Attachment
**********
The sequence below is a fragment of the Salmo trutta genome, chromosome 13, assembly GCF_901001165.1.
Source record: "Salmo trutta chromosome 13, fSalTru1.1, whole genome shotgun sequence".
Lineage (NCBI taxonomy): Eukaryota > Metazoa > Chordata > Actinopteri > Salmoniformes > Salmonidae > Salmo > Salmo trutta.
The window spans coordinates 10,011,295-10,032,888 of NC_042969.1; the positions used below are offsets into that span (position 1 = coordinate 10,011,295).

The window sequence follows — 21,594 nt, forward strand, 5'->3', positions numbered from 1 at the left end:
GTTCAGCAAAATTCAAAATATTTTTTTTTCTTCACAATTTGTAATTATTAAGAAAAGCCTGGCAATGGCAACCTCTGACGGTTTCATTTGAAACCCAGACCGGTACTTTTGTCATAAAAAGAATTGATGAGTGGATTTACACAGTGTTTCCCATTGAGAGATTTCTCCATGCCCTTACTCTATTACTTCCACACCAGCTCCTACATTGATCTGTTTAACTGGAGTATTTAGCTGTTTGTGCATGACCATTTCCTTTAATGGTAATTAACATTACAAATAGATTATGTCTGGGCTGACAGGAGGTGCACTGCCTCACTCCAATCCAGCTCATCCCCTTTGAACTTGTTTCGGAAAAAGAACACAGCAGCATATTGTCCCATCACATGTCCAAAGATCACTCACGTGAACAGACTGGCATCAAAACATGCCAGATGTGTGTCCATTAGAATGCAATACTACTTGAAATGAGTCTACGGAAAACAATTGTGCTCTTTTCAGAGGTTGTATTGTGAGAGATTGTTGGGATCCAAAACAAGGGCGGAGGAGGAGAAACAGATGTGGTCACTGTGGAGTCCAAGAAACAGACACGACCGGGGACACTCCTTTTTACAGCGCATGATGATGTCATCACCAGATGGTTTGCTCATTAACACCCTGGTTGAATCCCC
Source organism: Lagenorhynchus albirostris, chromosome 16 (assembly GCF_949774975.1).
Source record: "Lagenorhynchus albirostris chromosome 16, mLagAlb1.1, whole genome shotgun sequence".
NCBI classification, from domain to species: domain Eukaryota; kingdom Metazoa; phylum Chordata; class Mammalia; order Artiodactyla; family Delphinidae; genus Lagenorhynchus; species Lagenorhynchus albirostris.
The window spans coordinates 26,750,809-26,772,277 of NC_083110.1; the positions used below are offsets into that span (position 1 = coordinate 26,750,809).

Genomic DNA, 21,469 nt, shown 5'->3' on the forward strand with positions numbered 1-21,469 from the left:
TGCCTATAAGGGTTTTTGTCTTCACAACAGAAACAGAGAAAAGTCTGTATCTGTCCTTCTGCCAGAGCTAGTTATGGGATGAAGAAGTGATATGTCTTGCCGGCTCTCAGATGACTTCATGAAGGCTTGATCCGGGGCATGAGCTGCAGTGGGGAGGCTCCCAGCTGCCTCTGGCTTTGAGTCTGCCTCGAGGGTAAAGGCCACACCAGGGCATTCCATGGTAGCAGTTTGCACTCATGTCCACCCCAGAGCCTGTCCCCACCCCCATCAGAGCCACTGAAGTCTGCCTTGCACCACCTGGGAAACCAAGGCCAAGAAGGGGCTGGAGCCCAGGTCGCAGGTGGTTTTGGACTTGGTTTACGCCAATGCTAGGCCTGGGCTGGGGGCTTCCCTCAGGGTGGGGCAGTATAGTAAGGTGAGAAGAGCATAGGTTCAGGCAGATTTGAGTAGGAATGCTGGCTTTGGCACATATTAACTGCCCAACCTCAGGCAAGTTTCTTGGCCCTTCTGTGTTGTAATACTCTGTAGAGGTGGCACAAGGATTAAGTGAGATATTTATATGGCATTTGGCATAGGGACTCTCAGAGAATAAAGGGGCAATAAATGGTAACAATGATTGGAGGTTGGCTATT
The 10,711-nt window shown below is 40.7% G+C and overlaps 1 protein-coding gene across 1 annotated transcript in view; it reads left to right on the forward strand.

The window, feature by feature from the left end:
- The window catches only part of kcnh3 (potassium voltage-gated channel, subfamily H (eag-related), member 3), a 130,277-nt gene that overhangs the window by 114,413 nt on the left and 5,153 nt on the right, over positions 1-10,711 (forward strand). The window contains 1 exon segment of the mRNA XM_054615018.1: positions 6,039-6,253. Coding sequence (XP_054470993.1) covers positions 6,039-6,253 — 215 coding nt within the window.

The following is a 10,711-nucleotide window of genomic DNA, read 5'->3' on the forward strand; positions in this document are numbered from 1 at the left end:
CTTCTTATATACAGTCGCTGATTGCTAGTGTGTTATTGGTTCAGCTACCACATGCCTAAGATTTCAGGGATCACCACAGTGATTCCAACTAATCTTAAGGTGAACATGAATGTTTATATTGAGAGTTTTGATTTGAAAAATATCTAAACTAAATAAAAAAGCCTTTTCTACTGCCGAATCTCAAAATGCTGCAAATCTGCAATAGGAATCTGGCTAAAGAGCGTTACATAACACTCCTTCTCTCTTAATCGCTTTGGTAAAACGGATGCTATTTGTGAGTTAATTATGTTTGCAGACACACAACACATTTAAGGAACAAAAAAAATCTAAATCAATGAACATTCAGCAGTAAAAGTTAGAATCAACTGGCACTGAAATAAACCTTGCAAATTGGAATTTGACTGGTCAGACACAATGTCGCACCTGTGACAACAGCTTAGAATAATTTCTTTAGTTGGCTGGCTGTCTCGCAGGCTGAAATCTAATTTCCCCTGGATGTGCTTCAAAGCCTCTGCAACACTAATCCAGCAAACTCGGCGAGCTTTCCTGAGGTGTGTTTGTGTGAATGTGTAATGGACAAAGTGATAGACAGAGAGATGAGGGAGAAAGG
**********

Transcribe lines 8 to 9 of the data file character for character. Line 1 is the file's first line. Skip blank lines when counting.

Source record: "Lagenorhynchus albirostris chromosome 16, mLagAlb1.1, whole genome shotgun sequence".
NCBI classification, from domain to species: domain Eukaryota; kingdom Metazoa; phylum Chordata; class Mammalia; order Artiodactyla; family Delphinidae; genus Lagenorhynchus; species Lagenorhynchus albirostris.